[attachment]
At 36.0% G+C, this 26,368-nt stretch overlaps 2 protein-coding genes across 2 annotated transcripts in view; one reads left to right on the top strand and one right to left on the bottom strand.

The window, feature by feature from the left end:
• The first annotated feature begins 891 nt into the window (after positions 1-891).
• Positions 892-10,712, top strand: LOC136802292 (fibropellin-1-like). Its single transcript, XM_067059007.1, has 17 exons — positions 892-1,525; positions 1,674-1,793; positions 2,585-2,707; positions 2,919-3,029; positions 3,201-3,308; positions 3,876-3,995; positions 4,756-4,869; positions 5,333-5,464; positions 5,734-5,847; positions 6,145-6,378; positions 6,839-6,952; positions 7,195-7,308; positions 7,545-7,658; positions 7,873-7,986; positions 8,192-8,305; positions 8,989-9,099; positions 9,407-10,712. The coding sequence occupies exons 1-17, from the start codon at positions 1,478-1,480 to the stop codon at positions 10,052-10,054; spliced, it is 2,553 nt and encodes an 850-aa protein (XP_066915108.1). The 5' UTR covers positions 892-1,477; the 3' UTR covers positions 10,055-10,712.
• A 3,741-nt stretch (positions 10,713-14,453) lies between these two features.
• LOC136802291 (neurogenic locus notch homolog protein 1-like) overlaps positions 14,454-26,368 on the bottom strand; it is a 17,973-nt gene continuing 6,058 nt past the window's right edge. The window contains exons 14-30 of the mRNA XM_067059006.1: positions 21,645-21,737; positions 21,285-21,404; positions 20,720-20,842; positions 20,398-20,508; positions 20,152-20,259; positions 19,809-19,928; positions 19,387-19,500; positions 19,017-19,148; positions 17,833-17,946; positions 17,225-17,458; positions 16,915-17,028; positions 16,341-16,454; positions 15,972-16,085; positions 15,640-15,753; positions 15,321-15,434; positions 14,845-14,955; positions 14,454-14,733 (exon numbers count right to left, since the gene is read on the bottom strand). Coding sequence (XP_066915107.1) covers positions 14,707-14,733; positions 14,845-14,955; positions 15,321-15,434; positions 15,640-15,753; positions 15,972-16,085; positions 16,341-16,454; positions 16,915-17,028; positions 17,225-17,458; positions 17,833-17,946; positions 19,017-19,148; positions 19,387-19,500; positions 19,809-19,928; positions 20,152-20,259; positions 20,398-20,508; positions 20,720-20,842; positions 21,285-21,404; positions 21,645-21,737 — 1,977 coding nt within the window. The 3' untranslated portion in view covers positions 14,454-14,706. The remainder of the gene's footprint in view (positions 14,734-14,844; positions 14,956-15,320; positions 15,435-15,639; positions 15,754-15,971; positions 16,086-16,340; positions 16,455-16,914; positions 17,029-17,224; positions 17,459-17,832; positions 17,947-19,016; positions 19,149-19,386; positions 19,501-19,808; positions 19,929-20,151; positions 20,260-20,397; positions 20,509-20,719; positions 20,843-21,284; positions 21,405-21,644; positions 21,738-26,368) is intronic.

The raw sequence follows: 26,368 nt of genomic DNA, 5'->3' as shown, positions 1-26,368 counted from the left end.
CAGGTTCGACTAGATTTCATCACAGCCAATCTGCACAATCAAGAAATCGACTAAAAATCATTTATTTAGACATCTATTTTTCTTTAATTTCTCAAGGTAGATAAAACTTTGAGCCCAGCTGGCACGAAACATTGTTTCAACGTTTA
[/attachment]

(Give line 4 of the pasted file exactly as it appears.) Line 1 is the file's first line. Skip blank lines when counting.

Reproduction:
• Positions 892-10,712, top strand: LOC136802292 (fibropellin-1-like). Its single transcript, XM_067059007.1, has 17 exons — positions 892-1,525; positions 1,674-1,793; positions 2,585-2,707; positions 2,919-3,029; positions 3,201-3,308; positions 3,876-3,995; positions 4,756-4,869; positions 5,333-5,464; positions 5,734-5,847; positions 6,145-6,378; positions 6,839-6,952; positions 7,195-7,308; positions 7,545-7,658; positions 7,873-7,986; positions 8,192-8,305; positions 8,989-9,099; positions 9,407-10,712. The coding sequence occupies exons 1-17, from the start codon at positions 1,478-1,480 to the stop codon at positions 10,052-10,054; spliced, it is 2,553 nt and encodes an 850-aa protein (XP_066915108.1). The 5' UTR covers positions 892-1,477; the 3' UTR covers positions 10,055-10,712.